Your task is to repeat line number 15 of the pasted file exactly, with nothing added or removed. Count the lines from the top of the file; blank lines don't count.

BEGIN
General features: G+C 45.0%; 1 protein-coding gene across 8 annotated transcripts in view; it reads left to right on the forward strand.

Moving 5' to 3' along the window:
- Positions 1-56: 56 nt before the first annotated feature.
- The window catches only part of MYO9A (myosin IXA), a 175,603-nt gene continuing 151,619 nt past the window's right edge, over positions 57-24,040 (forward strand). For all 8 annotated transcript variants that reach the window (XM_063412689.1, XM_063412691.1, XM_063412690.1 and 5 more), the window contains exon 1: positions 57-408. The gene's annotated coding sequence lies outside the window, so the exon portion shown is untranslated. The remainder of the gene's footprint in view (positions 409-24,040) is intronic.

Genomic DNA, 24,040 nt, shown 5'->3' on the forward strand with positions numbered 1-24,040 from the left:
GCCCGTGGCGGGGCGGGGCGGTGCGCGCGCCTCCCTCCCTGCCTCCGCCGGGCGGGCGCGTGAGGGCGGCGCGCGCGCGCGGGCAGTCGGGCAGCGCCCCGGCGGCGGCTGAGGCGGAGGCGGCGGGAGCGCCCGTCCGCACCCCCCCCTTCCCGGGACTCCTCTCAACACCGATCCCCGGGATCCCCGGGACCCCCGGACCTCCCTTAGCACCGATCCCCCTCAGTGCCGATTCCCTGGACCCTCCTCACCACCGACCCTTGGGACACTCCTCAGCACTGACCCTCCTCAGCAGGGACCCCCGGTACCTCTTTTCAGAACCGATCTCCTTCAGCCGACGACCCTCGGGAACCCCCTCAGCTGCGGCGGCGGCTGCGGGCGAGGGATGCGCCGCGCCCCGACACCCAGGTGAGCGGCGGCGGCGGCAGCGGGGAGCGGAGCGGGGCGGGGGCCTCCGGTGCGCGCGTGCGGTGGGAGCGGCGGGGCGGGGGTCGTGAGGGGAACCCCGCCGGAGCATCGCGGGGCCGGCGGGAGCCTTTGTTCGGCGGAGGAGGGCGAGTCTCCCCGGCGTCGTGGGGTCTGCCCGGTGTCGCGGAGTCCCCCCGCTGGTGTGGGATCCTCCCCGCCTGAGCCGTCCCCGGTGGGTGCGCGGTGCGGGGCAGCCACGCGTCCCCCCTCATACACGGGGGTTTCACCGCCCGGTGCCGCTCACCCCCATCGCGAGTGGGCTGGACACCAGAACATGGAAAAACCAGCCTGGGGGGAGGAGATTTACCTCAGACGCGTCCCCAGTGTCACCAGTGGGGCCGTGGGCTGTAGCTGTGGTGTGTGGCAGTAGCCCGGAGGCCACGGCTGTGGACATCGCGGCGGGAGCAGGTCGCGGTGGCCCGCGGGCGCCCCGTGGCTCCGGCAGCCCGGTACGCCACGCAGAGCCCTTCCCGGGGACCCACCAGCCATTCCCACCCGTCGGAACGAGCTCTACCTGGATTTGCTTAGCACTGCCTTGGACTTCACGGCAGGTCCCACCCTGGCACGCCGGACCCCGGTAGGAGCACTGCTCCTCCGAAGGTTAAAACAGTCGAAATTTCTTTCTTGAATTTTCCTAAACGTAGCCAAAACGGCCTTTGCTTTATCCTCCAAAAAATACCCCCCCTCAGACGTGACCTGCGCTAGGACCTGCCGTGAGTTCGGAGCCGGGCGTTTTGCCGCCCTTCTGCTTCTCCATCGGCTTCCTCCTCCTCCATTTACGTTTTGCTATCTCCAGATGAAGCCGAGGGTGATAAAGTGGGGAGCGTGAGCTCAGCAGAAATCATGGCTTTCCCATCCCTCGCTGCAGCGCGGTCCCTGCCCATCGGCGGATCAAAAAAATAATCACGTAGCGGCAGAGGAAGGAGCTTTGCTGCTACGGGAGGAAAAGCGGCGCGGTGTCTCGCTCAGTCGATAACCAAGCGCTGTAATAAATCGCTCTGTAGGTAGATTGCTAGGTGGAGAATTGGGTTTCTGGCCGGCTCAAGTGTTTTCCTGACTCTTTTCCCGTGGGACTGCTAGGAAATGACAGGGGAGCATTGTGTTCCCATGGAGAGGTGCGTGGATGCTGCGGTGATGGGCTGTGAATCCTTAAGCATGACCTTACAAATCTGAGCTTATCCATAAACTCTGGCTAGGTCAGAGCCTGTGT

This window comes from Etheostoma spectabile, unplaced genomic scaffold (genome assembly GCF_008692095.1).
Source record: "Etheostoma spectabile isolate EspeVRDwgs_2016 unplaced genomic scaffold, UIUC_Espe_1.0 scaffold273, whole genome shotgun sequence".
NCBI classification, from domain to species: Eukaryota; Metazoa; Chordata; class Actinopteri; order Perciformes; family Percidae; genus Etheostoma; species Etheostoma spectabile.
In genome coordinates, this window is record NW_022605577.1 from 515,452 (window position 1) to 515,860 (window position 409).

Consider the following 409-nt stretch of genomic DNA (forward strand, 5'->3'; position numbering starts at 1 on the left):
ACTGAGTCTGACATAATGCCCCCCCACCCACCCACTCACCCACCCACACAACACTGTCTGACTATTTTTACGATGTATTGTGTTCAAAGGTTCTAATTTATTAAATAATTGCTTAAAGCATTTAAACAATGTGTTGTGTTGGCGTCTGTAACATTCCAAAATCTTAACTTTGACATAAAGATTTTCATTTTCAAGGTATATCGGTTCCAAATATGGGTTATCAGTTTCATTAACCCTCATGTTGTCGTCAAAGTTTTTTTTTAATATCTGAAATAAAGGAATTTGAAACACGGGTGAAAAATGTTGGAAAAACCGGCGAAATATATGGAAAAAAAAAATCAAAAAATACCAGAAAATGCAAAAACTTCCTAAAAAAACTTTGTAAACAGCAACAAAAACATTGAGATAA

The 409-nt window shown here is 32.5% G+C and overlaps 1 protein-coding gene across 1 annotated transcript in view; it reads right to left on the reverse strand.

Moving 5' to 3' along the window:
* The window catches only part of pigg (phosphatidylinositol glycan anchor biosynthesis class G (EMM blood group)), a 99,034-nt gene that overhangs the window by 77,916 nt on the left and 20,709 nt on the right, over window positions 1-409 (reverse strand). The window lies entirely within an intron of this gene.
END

* The window catches only part of pigg (phosphatidylinositol glycan anchor biosynthesis class G (EMM blood group)), a 99,034-nt gene that overhangs the window by 77,916 nt on the left and 20,709 nt on the right, over window positions 1-409 (reverse strand). The window lies entirely within an intron of this gene.